Even if you are printing in a dedicated darkroom, a photo drying book might still be worth considering. Why cut your printing session by 2 hours to stand around and wait for your prints to air dry? Instead, you can pop them out of the wash, squeegee them and take them home in your blotter book. In a crowded university darkroom, hanging your prints may be a risky affair even if you’ve got the time.

What are the disadvantages of blotter book print drying?

Of course, as with anything, ther are some drawbacks to blotters too. Chief among those is the time it takes to dry prints with them. Because all the drying happens through wicking of moisture through the blotter sheets, it may take 24hrs or more to get a reasonably dry print. This can be significantly reduced by squeeging all excess water from prints before placing them in the book, but it’s still a slower process. For comparison, air drying a print (on a line or a screen) usually takes a few hours, depending on conditions.

Another potential issue is that blotter drying might not be the best option for every paper. Some emulsions are softer than others, so they might stick to blotter sheets, pick up lint (even though there’s supposed to be none) or get embossed with the blotter sheet texture. There are no hard and fast rules here, so the only way to know for sure is to make tests. Before comitting to an important print, try a test strip or a contact sheet to see how the particular paper and blotter book you are using play together. Just make sure whatever test print you use is properly processed and thoroughly washed so as not to contaminate your drying book. You can find more details on that in the next chapter.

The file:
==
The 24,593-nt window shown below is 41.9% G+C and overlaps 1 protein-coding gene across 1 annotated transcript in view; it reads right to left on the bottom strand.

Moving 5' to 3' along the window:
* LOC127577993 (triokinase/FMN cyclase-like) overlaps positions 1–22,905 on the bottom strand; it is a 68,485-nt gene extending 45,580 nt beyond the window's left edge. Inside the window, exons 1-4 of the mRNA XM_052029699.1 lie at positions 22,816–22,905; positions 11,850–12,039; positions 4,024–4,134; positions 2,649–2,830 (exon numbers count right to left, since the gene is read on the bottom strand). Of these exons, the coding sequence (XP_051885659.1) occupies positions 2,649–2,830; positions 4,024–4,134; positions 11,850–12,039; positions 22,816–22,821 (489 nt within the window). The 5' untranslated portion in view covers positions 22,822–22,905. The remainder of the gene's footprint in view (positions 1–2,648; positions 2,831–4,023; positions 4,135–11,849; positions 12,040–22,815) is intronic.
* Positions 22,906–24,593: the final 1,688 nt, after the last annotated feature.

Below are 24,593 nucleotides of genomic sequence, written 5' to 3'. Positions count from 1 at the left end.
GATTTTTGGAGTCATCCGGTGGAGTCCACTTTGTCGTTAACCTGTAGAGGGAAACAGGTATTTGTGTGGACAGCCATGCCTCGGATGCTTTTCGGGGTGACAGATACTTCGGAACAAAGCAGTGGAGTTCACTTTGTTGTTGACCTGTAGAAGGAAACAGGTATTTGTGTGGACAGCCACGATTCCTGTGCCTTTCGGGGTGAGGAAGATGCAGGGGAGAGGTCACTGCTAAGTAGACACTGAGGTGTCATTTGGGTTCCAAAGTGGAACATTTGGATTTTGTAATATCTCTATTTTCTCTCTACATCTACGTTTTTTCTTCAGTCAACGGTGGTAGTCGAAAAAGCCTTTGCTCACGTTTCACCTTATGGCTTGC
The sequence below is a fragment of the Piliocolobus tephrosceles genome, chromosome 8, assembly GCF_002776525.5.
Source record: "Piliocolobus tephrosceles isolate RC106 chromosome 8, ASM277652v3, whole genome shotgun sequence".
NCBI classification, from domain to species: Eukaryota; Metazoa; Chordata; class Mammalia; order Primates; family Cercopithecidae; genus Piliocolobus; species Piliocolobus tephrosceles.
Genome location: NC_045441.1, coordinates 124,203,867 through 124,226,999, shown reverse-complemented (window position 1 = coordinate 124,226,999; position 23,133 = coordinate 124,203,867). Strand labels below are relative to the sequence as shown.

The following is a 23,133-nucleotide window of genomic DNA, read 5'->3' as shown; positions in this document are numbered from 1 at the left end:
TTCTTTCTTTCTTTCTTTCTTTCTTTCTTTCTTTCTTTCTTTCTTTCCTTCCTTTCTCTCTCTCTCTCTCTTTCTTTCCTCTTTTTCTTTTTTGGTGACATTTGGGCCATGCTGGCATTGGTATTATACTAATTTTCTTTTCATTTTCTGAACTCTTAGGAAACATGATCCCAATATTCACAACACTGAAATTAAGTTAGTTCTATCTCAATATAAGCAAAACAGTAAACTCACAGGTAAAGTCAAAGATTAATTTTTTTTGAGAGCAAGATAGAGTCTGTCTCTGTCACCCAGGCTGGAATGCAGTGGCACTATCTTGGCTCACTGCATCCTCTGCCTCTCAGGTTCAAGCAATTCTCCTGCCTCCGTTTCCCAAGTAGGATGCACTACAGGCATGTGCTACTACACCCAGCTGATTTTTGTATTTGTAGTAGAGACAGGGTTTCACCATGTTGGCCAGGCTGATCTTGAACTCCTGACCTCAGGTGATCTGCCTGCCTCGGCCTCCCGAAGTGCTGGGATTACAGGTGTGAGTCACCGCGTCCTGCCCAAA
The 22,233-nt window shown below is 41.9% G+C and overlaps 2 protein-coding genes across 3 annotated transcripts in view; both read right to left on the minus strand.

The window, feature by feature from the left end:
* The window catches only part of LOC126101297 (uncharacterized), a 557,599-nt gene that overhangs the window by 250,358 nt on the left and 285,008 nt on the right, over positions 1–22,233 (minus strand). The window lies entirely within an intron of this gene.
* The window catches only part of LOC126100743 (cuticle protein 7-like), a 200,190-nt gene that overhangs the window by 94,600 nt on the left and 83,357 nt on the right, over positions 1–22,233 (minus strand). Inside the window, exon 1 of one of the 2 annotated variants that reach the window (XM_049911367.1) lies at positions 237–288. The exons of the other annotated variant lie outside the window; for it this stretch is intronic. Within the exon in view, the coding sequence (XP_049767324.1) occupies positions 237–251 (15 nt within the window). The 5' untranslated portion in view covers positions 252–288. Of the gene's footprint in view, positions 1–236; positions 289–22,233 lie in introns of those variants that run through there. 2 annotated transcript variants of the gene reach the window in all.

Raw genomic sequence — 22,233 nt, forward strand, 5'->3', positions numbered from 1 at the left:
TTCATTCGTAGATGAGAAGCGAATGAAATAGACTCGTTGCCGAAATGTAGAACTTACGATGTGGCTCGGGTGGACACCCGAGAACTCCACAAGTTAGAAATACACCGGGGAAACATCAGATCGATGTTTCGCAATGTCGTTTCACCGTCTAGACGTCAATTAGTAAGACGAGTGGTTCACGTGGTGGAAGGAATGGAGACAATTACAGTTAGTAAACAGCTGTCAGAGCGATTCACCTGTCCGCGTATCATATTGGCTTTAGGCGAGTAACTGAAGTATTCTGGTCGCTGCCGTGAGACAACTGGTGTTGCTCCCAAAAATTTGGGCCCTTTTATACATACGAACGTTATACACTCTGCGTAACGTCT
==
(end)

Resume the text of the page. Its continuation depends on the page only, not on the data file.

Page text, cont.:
How is a blotter book used?

The blotter book is perhaps the simplest way of drying darkroom prints. It can also help with flatness, especially on those curl-happy single-weight fiber based papers. However, there’s a couple of things to keep in mind.

Cleanliness before all

The key to successfully drying your prints with a blotter book is utmost discipline in maintaining cleanliness. A blotter book works by absorbing the water out of the prints and then releasing it as it dries. If you place an insufficiently washed or otherwise contaminated print in the book, the blotter paper will absorb contaminants along with the water. Unlike water, however, the fixer or other pollutants will not evaporate. They will hang around, even when the blotter book is dry and ready to be used again. When you place a new print in the contaminated blotter book, the print will absorb the leftover contaminants, which will eventually lead to staining.